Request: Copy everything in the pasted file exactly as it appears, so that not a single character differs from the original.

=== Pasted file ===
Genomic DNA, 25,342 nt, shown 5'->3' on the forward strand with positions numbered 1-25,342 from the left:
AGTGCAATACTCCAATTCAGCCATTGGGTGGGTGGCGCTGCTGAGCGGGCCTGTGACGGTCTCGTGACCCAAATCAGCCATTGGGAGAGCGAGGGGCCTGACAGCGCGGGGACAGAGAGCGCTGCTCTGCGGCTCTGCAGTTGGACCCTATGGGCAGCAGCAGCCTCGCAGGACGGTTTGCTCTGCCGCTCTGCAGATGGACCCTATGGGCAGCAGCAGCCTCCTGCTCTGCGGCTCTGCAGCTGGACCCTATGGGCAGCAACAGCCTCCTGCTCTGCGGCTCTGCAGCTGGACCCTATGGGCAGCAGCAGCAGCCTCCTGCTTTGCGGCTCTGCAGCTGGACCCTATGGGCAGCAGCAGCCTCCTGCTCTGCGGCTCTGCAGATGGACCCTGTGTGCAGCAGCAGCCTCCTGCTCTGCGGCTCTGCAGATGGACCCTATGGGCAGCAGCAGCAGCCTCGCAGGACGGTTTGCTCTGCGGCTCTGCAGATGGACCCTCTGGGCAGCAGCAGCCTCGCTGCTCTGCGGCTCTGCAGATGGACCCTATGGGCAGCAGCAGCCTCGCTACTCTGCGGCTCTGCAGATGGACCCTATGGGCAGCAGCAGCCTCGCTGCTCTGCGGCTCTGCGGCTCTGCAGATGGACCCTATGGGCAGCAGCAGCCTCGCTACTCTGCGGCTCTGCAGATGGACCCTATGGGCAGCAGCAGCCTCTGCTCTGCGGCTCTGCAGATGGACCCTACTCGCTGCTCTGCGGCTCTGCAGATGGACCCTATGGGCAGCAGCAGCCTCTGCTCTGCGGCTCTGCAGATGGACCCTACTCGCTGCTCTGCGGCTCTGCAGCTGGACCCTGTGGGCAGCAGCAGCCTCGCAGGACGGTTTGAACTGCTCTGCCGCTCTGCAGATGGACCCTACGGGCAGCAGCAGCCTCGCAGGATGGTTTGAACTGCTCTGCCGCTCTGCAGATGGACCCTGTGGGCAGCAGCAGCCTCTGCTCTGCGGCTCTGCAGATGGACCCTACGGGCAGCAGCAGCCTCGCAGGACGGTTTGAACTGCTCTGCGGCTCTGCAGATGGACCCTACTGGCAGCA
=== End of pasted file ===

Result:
Genomic DNA, 25,342 nt, shown 5'->3' on the forward strand with positions numbered 1-25,342 from the left:
AGTGCAATACTCCAATTCAGCCATTGGGTGGGTGGCGCTGCTGAGCGGGCCTGTGACGGTCTCGTGACCCAAATCAGCCATTGGGAGAGCGAGGGGCCTGACAGCGCGGGGACAGAGAGCGCTGCTCTGCGGCTCTGCAGTTGGACCCTATGGGCAGCAGCAGCCTCGCAGGACGGTTTGCTCTGCCGCTCTGCAGATGGACCCTATGGGCAGCAGCAGCCTCCTGCTCTGCGGCTCTGCAGCTGGACCCTATGGGCAGCAACAGCCTCCTGCTCTGCGGCTCTGCAGCTGGACCCTATGGGCAGCAGCAGCAGCCTCCTGCTTTGCGGCTCTGCAGCTGGACCCTATGGGCAGCAGCAGCCTCCTGCTCTGCGGCTCTGCAGATGGACCCTGTGTGCAGCAGCAGCCTCCTGCTCTGCGGCTCTGCAGATGGACCCTATGGGCAGCAGCAGCAGCCTCGCAGGACGGTTTGCTCTGCGGCTCTGCAGATGGACCCTCTGGGCAGCAGCAGCCTCGCTGCTCTGCGGCTCTGCAGATGGACCCTATGGGCAGCAGCAGCCTCGCTACTCTGCGGCTCTGCAGATGGACCCTATGGGCAGCAGCAGCCTCGCTGCTCTGCGGCTCTGCGGCTCTGCAGATGGACCCTATGGGCAGCAGCAGCCTCGCTACTCTGCGGCTCTGCAGATGGACCCTATGGGCAGCAGCAGCCTCTGCTCTGCGGCTCTGCAGATGGACCCTACTCGCTGCTCTGCGGCTCTGCAGATGGACCCTATGGGCAGCAGCAGCCTCTGCTCTGCGGCTCTGCAGATGGACCCTACTCGCTGCTCTGCGGCTCTGCAGCTGGACCCTGTGGGCAGCAGCAGCCTCGCAGGACGGTTTGAACTGCTCTGCCGCTCTGCAGATGGACCCTACGGGCAGCAGCAGCCTCGCAGGATGGTTTGAACTGCTCTGCCGCTCTGCAGATGGACCCTGTGGGCAGCAGCAGCCTCTGCTCTGCGGCTCTGCAGATGGACCCTACGGGCAGCAGCAGCCTCGCAGGACGGTTTGAACTGCTCTGCGGCTCTGCAGATGGACCCTACTGGCAGCA